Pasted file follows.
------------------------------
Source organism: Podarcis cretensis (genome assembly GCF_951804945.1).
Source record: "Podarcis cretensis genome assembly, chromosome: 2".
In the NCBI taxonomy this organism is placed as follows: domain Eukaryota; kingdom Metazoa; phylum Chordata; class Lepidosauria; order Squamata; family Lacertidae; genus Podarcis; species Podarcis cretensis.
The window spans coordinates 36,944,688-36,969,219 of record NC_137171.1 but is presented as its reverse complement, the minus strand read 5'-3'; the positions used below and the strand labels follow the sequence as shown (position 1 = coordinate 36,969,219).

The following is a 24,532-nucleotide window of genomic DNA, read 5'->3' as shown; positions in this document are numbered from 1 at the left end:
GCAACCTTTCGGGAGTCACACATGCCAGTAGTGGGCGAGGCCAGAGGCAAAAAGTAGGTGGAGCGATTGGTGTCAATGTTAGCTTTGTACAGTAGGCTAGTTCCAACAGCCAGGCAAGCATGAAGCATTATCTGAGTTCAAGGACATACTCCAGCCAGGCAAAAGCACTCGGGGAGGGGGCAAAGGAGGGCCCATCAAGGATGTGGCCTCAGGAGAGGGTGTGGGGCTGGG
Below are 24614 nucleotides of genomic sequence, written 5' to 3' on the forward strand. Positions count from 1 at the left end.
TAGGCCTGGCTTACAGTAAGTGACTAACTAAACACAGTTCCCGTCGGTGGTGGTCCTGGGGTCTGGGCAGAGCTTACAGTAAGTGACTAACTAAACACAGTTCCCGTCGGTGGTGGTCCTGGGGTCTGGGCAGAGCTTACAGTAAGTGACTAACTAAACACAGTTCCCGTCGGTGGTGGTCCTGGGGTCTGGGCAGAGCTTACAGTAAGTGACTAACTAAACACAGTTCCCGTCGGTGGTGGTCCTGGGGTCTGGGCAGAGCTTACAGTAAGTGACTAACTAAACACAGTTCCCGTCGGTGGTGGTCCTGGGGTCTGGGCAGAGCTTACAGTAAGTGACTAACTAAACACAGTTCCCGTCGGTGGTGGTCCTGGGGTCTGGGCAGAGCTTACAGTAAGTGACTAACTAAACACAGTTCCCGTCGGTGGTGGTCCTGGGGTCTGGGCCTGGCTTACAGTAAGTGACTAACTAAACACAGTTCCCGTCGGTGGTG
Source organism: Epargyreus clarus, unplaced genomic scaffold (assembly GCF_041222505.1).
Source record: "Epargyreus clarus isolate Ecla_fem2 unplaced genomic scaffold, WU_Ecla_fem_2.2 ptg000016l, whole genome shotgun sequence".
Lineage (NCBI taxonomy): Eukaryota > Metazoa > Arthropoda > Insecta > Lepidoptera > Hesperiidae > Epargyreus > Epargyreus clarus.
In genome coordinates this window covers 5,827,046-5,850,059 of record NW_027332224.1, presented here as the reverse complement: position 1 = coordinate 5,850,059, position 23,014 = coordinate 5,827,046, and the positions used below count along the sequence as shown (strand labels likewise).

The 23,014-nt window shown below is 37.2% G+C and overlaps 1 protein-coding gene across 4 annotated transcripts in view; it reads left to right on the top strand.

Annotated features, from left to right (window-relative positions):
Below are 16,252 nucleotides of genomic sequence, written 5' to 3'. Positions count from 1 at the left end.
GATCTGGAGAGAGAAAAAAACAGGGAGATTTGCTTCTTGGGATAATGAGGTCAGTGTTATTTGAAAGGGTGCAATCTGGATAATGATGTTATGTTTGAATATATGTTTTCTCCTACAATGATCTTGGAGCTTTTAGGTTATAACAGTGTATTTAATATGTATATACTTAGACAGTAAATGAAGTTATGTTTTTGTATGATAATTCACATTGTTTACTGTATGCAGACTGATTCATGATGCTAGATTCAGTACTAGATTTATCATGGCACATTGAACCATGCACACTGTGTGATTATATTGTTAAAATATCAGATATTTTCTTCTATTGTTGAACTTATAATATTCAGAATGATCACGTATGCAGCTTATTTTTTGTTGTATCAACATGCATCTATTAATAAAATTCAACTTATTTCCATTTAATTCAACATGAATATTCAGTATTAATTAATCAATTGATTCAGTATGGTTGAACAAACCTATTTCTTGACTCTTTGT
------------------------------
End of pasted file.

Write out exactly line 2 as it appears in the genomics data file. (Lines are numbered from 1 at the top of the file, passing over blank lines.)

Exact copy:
Source record: "Podarcis cretensis genome assembly, chromosome: 2".